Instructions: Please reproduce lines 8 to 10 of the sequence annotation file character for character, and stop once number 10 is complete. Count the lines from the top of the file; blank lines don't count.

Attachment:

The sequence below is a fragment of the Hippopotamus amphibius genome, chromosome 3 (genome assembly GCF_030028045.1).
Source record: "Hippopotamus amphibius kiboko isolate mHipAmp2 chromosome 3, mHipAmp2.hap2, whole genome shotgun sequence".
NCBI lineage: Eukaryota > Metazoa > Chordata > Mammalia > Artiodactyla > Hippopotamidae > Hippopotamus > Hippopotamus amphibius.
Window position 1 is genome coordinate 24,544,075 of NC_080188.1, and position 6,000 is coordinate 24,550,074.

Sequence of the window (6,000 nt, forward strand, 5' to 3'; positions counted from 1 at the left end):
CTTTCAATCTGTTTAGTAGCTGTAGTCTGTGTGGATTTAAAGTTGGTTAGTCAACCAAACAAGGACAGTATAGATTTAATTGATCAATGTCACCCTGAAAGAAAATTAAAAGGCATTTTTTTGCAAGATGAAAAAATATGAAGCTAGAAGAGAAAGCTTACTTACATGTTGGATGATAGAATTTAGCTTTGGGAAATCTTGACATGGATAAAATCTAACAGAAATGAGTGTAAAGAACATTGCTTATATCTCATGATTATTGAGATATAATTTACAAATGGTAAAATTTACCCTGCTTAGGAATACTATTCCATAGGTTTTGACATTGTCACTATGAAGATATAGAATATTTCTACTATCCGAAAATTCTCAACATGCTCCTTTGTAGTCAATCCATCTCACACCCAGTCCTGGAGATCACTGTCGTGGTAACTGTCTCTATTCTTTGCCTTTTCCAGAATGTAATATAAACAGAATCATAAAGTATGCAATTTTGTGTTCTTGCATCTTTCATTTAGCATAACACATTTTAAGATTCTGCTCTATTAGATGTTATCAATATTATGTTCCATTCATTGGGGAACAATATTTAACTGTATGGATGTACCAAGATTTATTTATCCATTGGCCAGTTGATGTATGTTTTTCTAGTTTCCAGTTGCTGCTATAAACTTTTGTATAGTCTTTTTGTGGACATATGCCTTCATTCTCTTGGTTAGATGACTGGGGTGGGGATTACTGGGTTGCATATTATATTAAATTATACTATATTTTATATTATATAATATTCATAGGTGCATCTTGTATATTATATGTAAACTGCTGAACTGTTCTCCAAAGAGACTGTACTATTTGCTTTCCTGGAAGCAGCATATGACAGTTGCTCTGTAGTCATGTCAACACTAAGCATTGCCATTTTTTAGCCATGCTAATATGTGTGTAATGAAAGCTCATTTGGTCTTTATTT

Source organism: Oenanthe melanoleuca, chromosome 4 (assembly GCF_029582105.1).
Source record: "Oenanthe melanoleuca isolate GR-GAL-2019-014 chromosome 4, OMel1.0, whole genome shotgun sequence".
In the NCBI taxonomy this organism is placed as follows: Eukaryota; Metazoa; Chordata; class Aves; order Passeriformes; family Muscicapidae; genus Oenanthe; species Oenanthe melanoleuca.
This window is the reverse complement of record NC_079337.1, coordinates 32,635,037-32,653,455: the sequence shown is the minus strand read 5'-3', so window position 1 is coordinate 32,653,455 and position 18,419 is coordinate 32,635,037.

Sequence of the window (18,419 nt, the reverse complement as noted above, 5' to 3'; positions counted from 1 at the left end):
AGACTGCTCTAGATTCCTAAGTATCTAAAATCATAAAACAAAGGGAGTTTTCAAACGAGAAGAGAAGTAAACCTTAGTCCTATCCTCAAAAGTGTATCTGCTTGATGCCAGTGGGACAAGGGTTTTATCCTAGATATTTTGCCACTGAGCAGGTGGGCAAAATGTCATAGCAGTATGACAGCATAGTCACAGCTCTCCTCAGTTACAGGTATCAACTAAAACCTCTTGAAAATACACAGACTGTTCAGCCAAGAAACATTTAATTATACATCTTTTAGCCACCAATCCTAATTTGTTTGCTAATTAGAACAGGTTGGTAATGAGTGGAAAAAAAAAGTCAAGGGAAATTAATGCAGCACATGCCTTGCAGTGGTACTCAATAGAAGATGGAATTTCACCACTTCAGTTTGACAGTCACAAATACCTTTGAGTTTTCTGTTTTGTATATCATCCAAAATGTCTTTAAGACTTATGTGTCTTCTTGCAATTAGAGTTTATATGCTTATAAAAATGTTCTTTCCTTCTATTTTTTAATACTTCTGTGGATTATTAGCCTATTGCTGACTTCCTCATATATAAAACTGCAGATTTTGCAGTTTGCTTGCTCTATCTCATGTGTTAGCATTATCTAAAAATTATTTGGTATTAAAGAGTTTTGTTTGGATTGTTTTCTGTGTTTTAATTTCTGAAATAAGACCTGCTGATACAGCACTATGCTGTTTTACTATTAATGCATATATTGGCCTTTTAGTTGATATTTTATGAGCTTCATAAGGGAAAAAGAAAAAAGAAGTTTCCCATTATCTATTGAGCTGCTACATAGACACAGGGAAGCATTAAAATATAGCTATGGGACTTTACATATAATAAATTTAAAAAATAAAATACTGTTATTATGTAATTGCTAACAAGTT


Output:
Source record: "Oenanthe melanoleuca isolate GR-GAL-2019-014 chromosome 4, OMel1.0, whole genome shotgun sequence".
In the NCBI taxonomy this organism is placed as follows: Eukaryota; Metazoa; Chordata; class Aves; order Passeriformes; family Muscicapidae; genus Oenanthe; species Oenanthe melanoleuca.
This window is the reverse complement of record NC_079337.1, coordinates 32,635,037-32,653,455: the sequence shown is the minus strand read 5'-3', so window position 1 is coordinate 32,653,455 and position 18,419 is coordinate 32,635,037.